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by Amber Burke

My locker in the locker room in the basement of MacKenzie Pestaway is cleaner than it’s ever been, and empty. I look around for a practical joker and instead see a notice about a locker inspection on the bulletin board I tend not to look at.

“Janine!”

I walk into Mr. MacKenzie’s office across the hall. He’s sitting behind his metal desk. On it, there’s a box of stuff that used to be in my locker. I suddenly notice I have a heart that beats.

“Sit,” Mr. MacKenzie says.

I sit on the folding chair across from him, plopping my backpack on the floor. We face each other in our blue jumpsuits. Mine has an ironed-on oval patch that says “Janine” in red cursive. His says “Mr. Mac.”

Mr. MacKenzie looks at me, then looks at the box, like he is trying to fit me into it. He says, “Everyone told me, Mac, you’re an idiot. You should know better than to hire a juvenile delinquent. People don’t change.”

“That was two years ago,” I say in self-defense. When I was sixteen, I was arrested for destruction of property. After that, I lived in a group home until I finished school. I was one-hundred percent reformed and doing nothing but working at Chick-fil-A when Mr. MacKenzie took me under his wing in Baltimore’s top exterminating business.

Mr. MacKenzie isn’t listening. He’s gesturing at the box. “We get complaints, Janine, we get a lawsuit, then I find this. Just why do it, is what I want to know. What were you thinking?”

“I dunno,” I say.

“Cut the crap, Janine.”

He’s right. I know why I do everything I do.

“For you,” I say.

“For me.” The way he says it, with his eyebrows way up, sounds like “yeah, right.”

“You’re like a father to me.” He is. My real father was a lightbulb salesman in Baltimore. He left my mother and me when business was bad; he said he’d be able to sell more lightbulbs in New York. He sent letters with money, then letters with no money, then no letters and no money.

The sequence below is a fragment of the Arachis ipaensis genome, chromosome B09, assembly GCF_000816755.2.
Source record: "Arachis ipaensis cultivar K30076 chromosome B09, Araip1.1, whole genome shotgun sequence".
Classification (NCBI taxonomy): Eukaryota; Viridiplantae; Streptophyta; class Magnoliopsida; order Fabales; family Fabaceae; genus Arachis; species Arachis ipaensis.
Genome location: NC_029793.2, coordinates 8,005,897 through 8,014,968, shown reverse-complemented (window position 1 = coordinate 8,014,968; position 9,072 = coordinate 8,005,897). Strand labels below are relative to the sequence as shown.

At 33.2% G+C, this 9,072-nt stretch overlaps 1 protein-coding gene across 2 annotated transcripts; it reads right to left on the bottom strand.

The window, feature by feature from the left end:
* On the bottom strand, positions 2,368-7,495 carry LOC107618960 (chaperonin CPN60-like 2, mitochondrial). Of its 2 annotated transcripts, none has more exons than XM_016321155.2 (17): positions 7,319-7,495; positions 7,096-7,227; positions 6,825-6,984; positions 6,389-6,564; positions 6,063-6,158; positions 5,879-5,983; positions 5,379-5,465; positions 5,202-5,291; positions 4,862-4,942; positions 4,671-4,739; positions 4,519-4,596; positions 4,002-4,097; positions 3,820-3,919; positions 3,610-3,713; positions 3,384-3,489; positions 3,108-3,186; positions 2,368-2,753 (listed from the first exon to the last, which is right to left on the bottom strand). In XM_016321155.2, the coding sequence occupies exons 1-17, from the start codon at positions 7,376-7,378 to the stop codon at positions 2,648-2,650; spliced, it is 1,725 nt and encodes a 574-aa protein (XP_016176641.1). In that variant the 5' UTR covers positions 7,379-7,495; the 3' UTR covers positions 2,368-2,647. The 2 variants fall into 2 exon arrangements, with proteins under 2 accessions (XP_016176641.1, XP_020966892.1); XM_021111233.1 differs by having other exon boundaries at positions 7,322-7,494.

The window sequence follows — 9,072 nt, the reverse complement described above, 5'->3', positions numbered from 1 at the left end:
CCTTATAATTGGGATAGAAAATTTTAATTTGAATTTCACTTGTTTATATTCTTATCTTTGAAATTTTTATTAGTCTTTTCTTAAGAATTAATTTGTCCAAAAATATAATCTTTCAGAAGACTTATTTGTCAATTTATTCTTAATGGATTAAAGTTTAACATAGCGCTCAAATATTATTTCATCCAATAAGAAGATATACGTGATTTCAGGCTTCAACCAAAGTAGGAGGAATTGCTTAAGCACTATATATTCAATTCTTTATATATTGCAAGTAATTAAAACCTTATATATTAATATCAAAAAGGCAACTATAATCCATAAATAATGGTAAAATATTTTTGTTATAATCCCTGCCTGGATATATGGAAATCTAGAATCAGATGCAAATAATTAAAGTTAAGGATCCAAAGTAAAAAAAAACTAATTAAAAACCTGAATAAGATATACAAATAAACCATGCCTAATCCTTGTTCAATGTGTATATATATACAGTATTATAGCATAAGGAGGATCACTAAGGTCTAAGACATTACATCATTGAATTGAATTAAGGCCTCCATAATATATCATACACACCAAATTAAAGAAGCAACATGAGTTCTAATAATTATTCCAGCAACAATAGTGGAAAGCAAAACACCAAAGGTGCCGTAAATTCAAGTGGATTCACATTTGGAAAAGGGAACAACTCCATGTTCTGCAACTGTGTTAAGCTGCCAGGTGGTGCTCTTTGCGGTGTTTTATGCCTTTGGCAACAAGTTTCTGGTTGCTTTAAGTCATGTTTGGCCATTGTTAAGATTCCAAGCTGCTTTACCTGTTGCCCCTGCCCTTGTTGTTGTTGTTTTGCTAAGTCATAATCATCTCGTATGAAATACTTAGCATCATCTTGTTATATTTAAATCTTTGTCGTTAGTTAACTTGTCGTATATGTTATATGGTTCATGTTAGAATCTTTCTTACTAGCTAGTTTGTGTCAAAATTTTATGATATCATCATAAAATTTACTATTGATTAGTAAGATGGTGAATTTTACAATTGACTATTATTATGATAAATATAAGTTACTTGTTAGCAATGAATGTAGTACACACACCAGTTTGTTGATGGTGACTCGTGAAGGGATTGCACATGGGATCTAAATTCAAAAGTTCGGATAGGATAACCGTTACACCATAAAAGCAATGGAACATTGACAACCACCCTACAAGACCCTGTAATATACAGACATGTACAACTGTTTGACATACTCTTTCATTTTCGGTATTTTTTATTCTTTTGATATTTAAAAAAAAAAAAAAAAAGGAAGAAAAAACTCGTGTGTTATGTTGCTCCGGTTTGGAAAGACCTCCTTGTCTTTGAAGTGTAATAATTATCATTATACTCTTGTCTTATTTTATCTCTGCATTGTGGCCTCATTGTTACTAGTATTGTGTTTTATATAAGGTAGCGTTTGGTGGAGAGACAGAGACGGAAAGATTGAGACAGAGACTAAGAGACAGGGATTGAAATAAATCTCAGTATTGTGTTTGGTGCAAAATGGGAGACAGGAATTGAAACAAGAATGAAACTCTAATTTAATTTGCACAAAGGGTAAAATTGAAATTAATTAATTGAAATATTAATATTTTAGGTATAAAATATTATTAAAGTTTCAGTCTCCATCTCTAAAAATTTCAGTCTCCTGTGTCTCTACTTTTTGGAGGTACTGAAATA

Mr. MacKenzie looks at me like one big blank, so I say it straight-out: “Bedbugs are the future, you told me.”

I thought if he ever found out, he would thank me. But what he says is, “Go home. Don’t come back.” His eyes draw back in his head, somewhere dark and away from me.

It takes me a minute to get up. I’m not trying to argue. It just takes me a minute. The rectangular window behind Mr. MacKenzie skims the sidewalk. If you can judge from the atmosphere around people’s ankles, it looks like it might rain.

Mr. MacKenzie says, “Today.”

I stand up and open my backpack so I can push in the former contents of my former locker. Without thinking, I grab the plastic bag full of pinhead-sized lumps. Each lump is the cloudy color of uncooked rice, red at the center.

“Idiot,” he usually says with affection, but not today. “Not those. Give me those.”

I give him the bag of bedbug eggs. He handles it gingerly. He’s more squeamish than you’d think, and uptight about certain sanitation procedures. He’ll freeze the eggs I’ve been scattering in handfuls over movie theater floors. Tipped out of my pockets in the lobbies of doorman buildings, embedded in the crevices where the seats meet the seatbacks of the booths at Angelo’s Pizza. At the big house I exterminated for cockroaches, where attitudes were not-so-great, I tossed them down the plushly carpeted stairs.

I’m leaving. He stops me. I turn hopefully.

“Your uniform.”

I have real clothes on underneath, so I take my jumpsuit off right there. Mr. MacKenzie looks away. I throw it across his desk.

“Next time, no sir, I will not trust some girl who used to go around breaking things for no good reason.” He shakes his head at himself, or at me.

I walk outside. The clouds above me are about to burst. I feel the way I felt when my father left, and I very deliberately tried to break every lightbulb in the city of Baltimore.


Amber Burke is a graduate of Yale and the Johns Hopkins Writing Seminars; her stories and essays have been published in The Sun, The Michigan Quarterly Review, The Raleigh Review, Essays and Fictions, and The Pinch, among others. She has recently been devoting herself to writing her own fiction on a small horse farm in Coyote, New Mexico.

 

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